“It all begins with a drawing, with a good sketch. Once you see a letter on paper, you begin to get ideas of where you could go with that s, or that t. Drawings lead to the next step because you can only think about what you see. It’s the only way you can make a choice.
“The moment when you choose, design happens.”
Sketching by hand
I told Erik that I require that my students always do hand sketches before embarking on a project. He agrees.
“One reason to sketch by hand is to see how each version of your work improves upon the last one. As a designer you ask yourself: can I see improvement as my sketches evolve? Or, am I making changes that do not lead to progress?
“But the idea is to use your sketches to make choices. That’s what design is all about, making those choices.”
From hand drawing to a more finalized version: a look at Erik’s creative process.
Some highlights of Erik’s thinking, via his own blog:
On Bad Type
Ask people about bad typefaces and you’ll get opinions. Which typefaces are good, bad, evil, holy, done by monsters, published by saints. But when you look into the reasoning behind the arguments, it appears to be a complex issue in which black and white opinions are not helpful. Not all typefaces can do everything. Some typefaces are specialized and do one thing really well. Others are more generic but don’t excel in anything particular. Fortunately this is not a typography specific problem, but rather the way things work in design.
Design is the process of creating something new. But the term is also used to describe the end result, ‘a good design’. By studying the design process itself, the designer can improve on the odds of making something good. Every now and then reasonable things are made by accident. But if you have to pay the rent, it’s nice to be able to rely on your skills. So let’s look at the things that are involved in the design process as well as the aesthetics.
Oh yeah, the readers
The eyes have it. Readers get used to the typefaces that they read frequently. Whether they’re particularly good or not, the habit is there. Ambitious type designers can try to improve on it but the comfort zone of readers is limited and changes very slowly. A typeface for a newspaper might not be up to modern standards, but change it and readers will com plain. Newspapers are conservative typographers because they know their readers.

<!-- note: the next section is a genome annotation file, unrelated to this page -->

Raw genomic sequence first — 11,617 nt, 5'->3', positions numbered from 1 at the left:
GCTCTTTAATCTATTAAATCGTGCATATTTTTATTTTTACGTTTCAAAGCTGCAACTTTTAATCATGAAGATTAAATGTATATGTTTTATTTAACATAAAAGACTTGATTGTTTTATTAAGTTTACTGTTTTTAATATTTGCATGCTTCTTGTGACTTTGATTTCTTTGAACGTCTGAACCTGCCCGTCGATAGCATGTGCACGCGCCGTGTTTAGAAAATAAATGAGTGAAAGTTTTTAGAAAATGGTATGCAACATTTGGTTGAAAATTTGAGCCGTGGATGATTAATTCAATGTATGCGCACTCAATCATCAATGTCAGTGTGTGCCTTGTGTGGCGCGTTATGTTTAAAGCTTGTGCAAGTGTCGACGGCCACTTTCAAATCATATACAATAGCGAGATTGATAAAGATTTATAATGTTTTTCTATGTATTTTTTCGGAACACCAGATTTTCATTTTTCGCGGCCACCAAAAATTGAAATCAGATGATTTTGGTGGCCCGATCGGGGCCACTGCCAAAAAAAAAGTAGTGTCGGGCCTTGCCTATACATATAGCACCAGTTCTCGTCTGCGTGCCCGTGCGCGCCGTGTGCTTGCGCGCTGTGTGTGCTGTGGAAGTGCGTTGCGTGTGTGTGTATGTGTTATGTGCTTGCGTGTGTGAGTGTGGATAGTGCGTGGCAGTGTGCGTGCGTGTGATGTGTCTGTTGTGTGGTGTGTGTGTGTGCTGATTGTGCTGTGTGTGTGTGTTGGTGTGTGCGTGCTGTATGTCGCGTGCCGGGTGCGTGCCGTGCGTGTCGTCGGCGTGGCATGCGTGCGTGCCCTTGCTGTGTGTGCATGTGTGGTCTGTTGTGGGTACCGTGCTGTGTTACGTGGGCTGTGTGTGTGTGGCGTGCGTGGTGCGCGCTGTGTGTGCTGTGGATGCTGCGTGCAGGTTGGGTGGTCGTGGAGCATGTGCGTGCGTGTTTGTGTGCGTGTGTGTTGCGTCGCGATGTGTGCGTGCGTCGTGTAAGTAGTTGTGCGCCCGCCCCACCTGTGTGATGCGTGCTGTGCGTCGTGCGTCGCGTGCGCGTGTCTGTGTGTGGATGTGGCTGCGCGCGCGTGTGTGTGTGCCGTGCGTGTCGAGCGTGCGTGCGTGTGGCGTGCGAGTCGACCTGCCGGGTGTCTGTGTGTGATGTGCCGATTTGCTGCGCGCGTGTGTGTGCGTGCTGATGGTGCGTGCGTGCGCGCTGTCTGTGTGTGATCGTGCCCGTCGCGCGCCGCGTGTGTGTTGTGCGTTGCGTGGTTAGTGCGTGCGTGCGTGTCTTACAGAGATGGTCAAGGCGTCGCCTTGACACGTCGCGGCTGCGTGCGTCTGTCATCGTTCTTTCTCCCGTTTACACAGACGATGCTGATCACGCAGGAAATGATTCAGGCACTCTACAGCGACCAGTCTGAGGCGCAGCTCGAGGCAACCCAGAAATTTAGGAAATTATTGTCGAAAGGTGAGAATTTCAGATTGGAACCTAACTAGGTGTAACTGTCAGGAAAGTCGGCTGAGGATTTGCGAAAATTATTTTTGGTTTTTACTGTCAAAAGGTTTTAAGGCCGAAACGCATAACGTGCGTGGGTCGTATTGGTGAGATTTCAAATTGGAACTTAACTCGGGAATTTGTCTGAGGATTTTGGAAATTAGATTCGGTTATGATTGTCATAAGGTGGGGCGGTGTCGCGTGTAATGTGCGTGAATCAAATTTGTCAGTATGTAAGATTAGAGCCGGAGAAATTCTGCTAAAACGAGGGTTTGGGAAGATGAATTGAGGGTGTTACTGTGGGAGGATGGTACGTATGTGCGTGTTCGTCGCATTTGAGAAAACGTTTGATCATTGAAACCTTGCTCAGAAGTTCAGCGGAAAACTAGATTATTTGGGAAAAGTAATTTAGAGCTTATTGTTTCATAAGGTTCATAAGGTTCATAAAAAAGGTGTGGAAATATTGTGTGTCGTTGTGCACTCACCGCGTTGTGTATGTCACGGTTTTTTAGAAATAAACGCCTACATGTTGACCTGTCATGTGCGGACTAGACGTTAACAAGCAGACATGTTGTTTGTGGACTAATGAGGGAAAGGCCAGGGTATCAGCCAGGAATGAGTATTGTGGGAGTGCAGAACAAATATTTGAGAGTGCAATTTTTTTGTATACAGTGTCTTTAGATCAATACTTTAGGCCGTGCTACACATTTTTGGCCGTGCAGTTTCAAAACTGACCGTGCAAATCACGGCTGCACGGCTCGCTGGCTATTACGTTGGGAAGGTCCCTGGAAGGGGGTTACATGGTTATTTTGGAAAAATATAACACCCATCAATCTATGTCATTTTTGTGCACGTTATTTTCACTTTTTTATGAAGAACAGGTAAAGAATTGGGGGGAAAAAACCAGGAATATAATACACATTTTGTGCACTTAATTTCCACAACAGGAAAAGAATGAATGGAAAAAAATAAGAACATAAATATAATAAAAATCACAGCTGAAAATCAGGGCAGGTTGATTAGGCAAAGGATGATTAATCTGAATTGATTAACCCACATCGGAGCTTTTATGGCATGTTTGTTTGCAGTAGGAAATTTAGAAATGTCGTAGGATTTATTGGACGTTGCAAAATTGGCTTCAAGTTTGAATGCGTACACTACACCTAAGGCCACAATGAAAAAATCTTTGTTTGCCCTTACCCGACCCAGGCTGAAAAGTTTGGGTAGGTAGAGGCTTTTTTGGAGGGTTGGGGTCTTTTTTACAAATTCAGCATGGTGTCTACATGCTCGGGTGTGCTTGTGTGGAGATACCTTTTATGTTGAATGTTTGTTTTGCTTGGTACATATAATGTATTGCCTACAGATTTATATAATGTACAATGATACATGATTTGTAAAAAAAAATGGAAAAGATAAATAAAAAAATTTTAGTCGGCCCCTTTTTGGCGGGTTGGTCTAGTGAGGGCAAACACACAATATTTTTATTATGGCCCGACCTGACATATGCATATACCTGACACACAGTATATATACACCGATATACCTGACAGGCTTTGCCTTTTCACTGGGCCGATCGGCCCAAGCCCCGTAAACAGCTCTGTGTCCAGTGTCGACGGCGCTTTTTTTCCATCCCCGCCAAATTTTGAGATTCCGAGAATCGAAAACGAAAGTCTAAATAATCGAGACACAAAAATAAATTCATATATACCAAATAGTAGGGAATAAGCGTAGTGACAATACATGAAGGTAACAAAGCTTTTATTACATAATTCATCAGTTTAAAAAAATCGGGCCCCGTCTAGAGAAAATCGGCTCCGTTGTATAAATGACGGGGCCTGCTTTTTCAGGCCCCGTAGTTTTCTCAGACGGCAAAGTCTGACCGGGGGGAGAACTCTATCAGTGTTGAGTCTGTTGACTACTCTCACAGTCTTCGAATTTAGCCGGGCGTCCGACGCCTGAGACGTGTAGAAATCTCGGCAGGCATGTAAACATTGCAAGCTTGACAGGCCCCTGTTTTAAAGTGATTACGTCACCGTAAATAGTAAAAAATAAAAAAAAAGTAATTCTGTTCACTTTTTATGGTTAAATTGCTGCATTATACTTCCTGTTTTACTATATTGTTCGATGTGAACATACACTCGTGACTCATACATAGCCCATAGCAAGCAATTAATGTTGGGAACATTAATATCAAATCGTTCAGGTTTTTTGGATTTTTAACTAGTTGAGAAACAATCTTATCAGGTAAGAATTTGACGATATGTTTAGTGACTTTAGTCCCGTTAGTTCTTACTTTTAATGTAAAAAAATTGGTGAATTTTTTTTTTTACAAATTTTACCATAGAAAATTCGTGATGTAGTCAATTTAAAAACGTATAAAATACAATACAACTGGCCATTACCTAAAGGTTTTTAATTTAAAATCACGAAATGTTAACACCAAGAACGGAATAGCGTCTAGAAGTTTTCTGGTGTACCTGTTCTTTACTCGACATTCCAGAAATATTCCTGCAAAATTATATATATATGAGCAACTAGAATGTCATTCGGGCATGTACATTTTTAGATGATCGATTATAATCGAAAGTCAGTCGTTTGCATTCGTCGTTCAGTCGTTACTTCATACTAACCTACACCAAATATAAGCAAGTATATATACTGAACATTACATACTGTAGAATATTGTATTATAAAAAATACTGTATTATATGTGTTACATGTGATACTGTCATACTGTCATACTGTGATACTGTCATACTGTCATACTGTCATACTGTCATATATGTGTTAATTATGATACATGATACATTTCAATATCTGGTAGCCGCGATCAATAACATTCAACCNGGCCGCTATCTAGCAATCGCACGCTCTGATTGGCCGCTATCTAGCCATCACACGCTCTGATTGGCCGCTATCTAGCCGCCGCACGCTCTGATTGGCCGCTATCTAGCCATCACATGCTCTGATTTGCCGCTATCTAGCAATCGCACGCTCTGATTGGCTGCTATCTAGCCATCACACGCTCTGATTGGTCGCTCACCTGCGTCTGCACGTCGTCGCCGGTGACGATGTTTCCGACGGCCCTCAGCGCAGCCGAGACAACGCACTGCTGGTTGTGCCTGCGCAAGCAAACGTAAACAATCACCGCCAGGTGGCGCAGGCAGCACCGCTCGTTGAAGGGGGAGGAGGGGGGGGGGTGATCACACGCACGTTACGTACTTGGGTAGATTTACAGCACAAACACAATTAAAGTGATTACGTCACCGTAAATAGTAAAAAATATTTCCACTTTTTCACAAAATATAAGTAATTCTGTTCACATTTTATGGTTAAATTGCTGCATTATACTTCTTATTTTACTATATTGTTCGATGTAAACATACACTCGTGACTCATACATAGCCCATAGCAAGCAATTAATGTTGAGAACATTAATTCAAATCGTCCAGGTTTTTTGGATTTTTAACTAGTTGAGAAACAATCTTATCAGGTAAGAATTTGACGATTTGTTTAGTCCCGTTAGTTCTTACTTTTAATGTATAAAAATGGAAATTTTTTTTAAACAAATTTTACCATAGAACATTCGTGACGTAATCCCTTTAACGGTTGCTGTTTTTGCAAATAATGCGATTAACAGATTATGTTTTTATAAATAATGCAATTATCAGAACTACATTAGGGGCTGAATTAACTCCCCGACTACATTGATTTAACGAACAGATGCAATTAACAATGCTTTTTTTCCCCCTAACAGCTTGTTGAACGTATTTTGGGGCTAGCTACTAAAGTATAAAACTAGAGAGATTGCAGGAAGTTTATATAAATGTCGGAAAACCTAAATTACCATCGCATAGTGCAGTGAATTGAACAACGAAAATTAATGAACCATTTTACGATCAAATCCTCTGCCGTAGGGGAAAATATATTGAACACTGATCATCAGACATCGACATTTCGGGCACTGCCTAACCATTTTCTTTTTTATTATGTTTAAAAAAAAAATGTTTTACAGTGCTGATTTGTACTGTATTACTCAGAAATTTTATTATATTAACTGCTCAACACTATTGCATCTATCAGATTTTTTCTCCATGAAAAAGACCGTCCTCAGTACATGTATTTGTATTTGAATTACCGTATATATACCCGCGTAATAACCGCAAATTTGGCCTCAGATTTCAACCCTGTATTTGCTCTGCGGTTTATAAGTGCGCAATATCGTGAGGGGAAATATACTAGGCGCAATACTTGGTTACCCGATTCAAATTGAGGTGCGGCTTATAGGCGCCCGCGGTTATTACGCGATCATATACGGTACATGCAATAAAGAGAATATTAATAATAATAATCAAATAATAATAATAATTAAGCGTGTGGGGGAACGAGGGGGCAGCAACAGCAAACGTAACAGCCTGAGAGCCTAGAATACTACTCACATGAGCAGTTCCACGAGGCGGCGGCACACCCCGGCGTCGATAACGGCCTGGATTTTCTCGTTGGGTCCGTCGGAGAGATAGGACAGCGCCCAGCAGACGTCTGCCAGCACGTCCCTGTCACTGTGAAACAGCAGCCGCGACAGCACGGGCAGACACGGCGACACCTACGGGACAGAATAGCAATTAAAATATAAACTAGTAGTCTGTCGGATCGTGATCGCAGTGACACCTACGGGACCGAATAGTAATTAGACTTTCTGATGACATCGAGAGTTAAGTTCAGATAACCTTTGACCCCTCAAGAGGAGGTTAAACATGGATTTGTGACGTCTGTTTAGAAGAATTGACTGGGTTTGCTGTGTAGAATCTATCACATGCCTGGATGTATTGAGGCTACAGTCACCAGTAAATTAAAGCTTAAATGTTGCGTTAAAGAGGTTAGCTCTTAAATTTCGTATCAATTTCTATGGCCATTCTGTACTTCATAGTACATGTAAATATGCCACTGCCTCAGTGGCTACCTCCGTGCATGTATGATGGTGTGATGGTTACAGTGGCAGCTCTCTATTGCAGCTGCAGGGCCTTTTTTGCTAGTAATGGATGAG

Then, even when all fonts are properly licensed, sourced, versioned, prepared, and tweaked, there is the moment when the anxious designer is about to begin specifying a line of text in a specific typeface, on some sort of medium. This is the moment all type designers learned to fear – all sorts of things can go wrong and perfectly reasonable type can go bad. There are almost no limitations to people’s talents to find new ways to screw up:
type too small or big
set too tight or too wide
bad color combinations
bad copy writing
wrong font formats
unnoticed fonts substitution
Erik van Blokland , a type designer from The Hague, Netherlands, started the LettError foundry with Just van Rossum in 1989. He studied graphic design at the Royal Academy of Arts in The Hague, and picked up the taste for type design in Gerrit Noordzij’s class. The early experiments in type and code (Beowolf, Trixie, Hands) were published by FontFont. More recently Eames Century Modern at House Industries and lots of work for Photo-Lettering. Tool development became an important part of Erik’s work (see Superpolator). First with Petr van Blokland and Just van Rossum in RoboFog. Later with Tal Leming in the RoboFab and UFO projects and the initial stages of the WOFF specification for web fonts. Van Blokland is a senior lecturer at the TypeMedia course of the Royal Academy of Arts.
Erik on Vimeo
On Responsive Lettering:
Why, oh, why, is the body type of the Financial Times so absolutely small? Don't they know they have readers like me, in their 60s, for whom reading this tiny text is a torture? I was comparing it to the International New York Times and, using the same column width, the FT carries 16 lines of text to the INYT's 14. Those two likes do make a difference in reading comfort!
Then, there is USA Today and all those bold, black headlines? Should each page shout at the tune of 76 trombones?